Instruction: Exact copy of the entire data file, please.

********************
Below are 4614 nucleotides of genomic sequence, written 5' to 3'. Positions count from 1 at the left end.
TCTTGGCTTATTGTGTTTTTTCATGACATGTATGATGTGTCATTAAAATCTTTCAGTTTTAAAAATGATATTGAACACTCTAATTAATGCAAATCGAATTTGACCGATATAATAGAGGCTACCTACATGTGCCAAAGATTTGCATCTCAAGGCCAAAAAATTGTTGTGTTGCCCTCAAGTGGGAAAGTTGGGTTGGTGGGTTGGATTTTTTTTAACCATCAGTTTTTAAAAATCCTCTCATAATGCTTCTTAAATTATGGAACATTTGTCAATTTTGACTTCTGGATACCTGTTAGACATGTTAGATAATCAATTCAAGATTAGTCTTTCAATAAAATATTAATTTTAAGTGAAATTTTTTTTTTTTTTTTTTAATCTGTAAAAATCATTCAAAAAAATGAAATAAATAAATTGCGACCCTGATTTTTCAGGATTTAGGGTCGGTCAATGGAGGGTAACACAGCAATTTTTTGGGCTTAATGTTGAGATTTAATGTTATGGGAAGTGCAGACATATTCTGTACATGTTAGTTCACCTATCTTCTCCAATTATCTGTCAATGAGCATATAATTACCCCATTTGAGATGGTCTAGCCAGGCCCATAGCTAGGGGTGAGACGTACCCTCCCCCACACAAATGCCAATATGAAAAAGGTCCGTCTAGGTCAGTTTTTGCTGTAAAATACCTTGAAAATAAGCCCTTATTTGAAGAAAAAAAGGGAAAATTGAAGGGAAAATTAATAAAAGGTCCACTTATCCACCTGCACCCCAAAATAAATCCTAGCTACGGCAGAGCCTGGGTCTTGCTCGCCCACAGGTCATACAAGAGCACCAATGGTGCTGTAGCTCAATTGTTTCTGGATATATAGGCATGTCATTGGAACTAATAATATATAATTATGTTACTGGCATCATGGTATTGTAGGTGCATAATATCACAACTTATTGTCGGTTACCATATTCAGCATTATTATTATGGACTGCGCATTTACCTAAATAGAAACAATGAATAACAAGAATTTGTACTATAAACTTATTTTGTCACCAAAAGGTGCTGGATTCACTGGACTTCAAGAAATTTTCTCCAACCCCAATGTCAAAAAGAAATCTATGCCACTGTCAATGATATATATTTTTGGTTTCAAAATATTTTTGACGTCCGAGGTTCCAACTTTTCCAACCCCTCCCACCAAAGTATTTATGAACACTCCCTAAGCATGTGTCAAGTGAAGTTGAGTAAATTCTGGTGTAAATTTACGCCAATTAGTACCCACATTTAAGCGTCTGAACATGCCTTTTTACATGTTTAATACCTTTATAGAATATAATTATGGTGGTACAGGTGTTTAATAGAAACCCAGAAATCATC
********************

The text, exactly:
Below are 4614 nucleotides of genomic sequence, written 5' to 3'. Positions count from 1 at the left end.
TCTTGGCTTATTGTGTTTTTTCATGACATGTATGATGTGTCATTAAAATCTTTCAGTTTTAAAAATGATATTGAACACTCTAATTAATGCAAATCGAATTTGACCGATATAATAGAGGCTACCTACATGTGCCAAAGATTTGCATCTCAAGGCCAAAAAATTGTTGTGTTGCCCTCAAGTGGGAAAGTTGGGTTGGTGGGTTGGATTTTTTTTAACCATCAGTTTTTAAAAATCCTCTCATAATGCTTCTTAAATTATGGAACATTTGTCAATTTTGACTTCTGGATACCTGTTAGACATGTTAGATAATCAATTCAAGATTAGTCTTTCAATAAAATATTAATTTTAAGTGAAATTTTTTTTTTTTTTTTTTAATCTGTAAAAATCATTCAAAAAAATGAAATAAATAAATTGCGACCCTGATTTTTCAGGATTTAGGGTCGGTCAATGGAGGGTAACACAGCAATTTTTTGGGCTTAATGTTGAGATTTAATGTTATGGGAAGTGCAGACATATTCTGTACATGTTAGTTCACCTATCTTCTCCAATTATCTGTCAATGAGCATATAATTACCCCATTTGAGATGGTCTAGCCAGGCCCATAGCTAGGGGTGAGACGTACCCTCCCCCACACAAATGCCAATATGAAAAAGGTCCGTCTAGGTCAGTTTTTGCTGTAAAATACCTTGAAAATAAGCCCTTATTTGAAGAAAAAAAGGGAAAATTGAAGGGAAAATTAATAAAAGGTCCACTTATCCACCTGCACCCCAAAATAAATCCTAGCTACGGCAGAGCCTGGGTCTTGCTCGCCCACAGGTCATACAAGAGCACCAATGGTGCTGTAGCTCAATTGTTTCTGGATATATAGGCATGTCATTGGAACTAATAATATATAATTATGTTACTGGCATCATGGTATTGTAGGTGCATAATATCACAACTTATTGTCGGTTACCATATTCAGCATTATTATTATGGACTGCGCATTTACCTAAATAGAAACAATGAATAACAAGAATTTGTACTATAAACTTATTTTGTCACCAAAAGGTGCTGGATTCACTGGACTTCAAGAAATTTTCTCCAACCCCAATGTCAAAAAGAAATCTATGCCACTGTCAATGATATATATTTTTGGTTTCAAAATATTTTTGACGTCCGAGGTTCCAACTTTTCCAACCCCTCCCACCAAAGTATTTATGAACACTCCCTAAGCATGTGTCAAGTGAAGTTGAGTAAATTCTGGTGTAAATTTACGCCAATTAGTACCCACATTTAAGCGTCTGAACATGCCTTTTTACATGTTTAATACCTTTATAGAATATAATTATGGTGGTACAGGTGTTTAATAGAAACCCAGAAATCATC